Switching of Frames needs to be done with either a WebElement or an index. Windows can only be switched by window handles.

If in doubt, raise bugs!

Thanks for being an early adopter and thanks for raising bugs as you find them!

    Area: blog


Tue 01 Mar 2016

The thing that is at the core of every hyper effective team is trust. Without it, any of the pieces that make the team hyper effective can fall apart very quickly. This is something that I have always instinctively known. I always work hard with my reports to make sure they can trust me. If they trust me, and more importantly I trust them, then I can ask them to take on work and then just come back every so often to see if they are stuck.

The other week I was in Washington, D.C to meet up with my manager peers. This was done with the plan to see how we can interact with each other, build bridges and more importantly build trust.

How did we do this?

We did a few trust exercises which, I am not going to lie was extremely uncomfortable. One actually made me shake in my boots was one where I had to think of things I was proud of last year and things I could have done better. Then I needed to say what I was planning for this year that I will be proud of. Once my part was done, the rest of the group could make comments about me.

"They are my peers, they are open to me all the time..." is what my brain should have been saying. In actual fact it was saying, "They are about to crucify you...". The irony is that my peers are a lovely group who are amazingly supportive. My brain knows that but went into flight mode...

This exercise showed that people are allowed to say both positive and negative things about your work. Always assume the best in people (at first until they prove otherwise).

It showed that conflict is ok, in actual fact it is extremely healthy! Well as long as it is constructive to the group and not destructive.

We also read The five dysfunctions of a team which I highly recommend. It puts trust at the heart of all the things people do!.

    Area: blog

Marionette Executable Release v0.6.0

Wed 13 Jan 2016

I have just released a new version of the Marionette, well the executable that you need to download.

The main fixes in this release is the ability to speak to Firefox and get meaningful error messages. This was a slight oversight on our part to make sure that we don't run commands out of sync. We have also added in getPageSource. This "native" call runs in the browser instead of trying to do it in the JavaScript sandbox which is what a number of the drivers were attempting. This will be added to the specification very soon.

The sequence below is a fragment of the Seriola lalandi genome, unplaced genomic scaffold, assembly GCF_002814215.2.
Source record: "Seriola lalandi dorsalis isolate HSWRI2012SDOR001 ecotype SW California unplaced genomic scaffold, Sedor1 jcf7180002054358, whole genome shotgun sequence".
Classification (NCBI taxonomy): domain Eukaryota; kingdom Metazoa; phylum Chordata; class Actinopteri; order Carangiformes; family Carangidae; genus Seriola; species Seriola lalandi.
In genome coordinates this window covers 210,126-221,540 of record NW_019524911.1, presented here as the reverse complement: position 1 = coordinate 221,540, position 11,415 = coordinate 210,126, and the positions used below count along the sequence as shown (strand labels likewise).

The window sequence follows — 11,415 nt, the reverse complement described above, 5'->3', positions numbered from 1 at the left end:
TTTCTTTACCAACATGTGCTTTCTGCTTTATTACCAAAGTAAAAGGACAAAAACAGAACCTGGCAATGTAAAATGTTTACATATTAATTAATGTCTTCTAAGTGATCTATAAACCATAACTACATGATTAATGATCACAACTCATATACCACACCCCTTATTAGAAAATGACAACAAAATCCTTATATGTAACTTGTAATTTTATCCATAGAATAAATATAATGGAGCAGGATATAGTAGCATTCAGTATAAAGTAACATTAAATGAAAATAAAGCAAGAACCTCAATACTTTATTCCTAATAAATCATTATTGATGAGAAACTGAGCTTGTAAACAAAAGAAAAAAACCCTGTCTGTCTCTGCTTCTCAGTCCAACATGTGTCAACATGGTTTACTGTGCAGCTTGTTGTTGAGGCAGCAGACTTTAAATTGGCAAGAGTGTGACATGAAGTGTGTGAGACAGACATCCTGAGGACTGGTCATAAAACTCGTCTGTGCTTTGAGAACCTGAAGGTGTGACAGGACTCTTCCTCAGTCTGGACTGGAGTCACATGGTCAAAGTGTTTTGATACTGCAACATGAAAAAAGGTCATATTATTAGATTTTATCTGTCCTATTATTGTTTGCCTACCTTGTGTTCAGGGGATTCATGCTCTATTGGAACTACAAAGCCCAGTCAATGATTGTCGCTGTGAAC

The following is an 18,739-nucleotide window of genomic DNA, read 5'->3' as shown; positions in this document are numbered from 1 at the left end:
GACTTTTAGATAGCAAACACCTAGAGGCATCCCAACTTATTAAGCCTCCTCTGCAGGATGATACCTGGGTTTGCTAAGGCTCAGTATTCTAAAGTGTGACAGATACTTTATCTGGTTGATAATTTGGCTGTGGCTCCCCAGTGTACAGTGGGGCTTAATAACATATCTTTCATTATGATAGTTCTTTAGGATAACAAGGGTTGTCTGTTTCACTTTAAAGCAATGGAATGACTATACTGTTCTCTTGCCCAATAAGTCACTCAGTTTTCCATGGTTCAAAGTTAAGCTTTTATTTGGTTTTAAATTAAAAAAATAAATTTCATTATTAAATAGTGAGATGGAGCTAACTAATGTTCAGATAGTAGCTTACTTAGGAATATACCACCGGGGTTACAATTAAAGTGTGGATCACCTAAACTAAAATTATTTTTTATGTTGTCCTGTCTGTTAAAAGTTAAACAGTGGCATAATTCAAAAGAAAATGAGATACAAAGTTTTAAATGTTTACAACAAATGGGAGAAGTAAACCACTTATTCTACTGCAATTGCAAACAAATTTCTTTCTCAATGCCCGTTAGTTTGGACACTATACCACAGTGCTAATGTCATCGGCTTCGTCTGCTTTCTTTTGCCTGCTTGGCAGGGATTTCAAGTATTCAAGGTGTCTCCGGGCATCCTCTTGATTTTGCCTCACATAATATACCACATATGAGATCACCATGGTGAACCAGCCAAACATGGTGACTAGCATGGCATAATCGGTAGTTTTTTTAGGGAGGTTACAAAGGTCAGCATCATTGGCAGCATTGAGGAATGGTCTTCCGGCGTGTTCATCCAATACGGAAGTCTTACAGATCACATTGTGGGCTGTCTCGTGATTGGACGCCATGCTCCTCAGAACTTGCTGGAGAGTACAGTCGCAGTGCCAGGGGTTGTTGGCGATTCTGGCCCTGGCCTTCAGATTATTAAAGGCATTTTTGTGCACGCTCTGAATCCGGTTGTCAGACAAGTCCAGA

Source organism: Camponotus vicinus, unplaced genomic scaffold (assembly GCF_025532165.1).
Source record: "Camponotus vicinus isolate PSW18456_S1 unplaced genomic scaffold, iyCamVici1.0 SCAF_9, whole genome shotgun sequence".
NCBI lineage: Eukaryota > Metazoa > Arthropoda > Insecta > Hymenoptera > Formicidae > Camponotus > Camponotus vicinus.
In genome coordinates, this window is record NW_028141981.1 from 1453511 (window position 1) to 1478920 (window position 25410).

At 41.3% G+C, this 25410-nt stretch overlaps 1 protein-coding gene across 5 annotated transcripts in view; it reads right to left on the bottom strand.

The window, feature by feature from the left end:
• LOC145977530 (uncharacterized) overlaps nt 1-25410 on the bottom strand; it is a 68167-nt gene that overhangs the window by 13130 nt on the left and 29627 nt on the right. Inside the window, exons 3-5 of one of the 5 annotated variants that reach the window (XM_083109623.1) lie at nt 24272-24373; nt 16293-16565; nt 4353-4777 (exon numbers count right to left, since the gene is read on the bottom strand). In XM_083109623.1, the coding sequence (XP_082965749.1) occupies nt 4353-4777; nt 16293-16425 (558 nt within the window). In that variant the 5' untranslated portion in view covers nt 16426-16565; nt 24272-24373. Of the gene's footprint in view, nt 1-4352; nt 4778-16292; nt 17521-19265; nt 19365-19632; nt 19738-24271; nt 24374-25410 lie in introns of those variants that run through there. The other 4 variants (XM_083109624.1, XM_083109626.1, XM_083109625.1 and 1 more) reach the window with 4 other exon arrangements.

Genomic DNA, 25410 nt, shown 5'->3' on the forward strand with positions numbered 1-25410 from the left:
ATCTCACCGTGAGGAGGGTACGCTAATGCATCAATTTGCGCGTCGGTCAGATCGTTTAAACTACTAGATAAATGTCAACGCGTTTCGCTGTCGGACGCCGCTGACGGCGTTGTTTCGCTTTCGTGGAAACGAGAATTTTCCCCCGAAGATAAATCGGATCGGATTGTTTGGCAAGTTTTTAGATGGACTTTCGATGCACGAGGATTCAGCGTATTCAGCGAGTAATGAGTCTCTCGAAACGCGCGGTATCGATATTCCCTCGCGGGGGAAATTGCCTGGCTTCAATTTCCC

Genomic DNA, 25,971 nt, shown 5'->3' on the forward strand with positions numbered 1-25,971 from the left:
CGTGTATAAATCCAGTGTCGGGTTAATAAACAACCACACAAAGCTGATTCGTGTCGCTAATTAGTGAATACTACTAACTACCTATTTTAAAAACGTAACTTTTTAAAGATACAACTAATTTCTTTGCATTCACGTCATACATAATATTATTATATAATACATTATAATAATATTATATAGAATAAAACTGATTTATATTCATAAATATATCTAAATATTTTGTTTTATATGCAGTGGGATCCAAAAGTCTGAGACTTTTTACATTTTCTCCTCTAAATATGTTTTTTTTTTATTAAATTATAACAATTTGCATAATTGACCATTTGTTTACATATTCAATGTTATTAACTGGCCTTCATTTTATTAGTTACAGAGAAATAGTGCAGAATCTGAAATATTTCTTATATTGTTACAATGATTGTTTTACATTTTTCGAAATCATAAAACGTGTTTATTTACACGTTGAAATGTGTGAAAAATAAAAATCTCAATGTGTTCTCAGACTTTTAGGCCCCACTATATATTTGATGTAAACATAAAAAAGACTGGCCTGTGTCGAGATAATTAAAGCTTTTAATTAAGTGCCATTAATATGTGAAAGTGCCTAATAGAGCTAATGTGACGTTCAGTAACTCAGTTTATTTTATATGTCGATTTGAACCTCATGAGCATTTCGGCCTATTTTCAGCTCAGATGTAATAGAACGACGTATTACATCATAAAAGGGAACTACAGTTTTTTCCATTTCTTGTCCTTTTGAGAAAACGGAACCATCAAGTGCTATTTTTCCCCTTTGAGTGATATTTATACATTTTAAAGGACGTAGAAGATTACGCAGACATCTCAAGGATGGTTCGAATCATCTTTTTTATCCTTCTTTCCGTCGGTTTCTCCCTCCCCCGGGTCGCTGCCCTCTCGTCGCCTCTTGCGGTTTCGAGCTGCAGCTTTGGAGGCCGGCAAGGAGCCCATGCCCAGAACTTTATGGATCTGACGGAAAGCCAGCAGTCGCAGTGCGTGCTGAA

I have also landed the update to interactions to the specification. This reads much better and has prose that makes it implementable. I suspect as the likes of Google and Microsoft start looking to implement it there will be bugs that need fixing.

Since you are awesome early adopters it would be great if we could raise bugs.

I am not expecting everything to work but below is a quick list that I know doesn't work.

  • No support for self-signed certificates
  • No support for actions
  • No support logging endpoint
  • I am sure there are other things we don't remember

Switching of Frames needs to be done with either a WebElement or an index. Windows can only be switched by window handles. This is currently how it has been discussed in the specification.

If in doubt, raise bugs!

Thanks for being an early adopter and thanks for raising bugs as you find them!

    Area: blog

Public Source vs Open Source

Mon 11 Jan 2016

A few weeks ago I had an interesting conversation on twitter and then on instant messaging about a bit of software that was open sourced. Some thought, and might still do, the new piece of software might not be supported.

There was also recently a good blog post from James Long about how it can be hard to create open source code and then maintain it. Either life gets in the way or another project gets in the way.

I have always had a different view of code to most people. The idea is simple, at least in my head.

Open Source

The idea of Open Source has changed over the years and this has meant the original meaning is not quite right. Open Source has started to have a certain aspect of community involved, from people submitting patches (PRs on Github).

Projects that have been around for a very long time have organically grown some kind of community. These tend to be people who believe in the project or see other people working on it that they get to know. We see meet ups forming as more an more people get involved.

This is best part of be source code! The openness with people and code all wrapped up in one!

However, not all code out in the open will achieve this! (And this is fine, not all pieces of code need to have community. Imagine if every package on NPM had a meet up!?!?).

Public Source

Public source everything that open source has minus all community side of things. A really good example of Public Source is Android. You can see all the code, you derive your own work but want to submit a patch? Well Cryogen might take it but Google, seemingly, don't care.

Also, most projects on Github probably fall under this category. Especially if the person is a starter and not a maintainer, to use James' concept.

The thing to remember is that everyone wins when the code is in the public but before you start getting all hung up on "support" from people who have given up the code, and their time, to put it out there remember that open source needs to grow from public source!

    Area: blog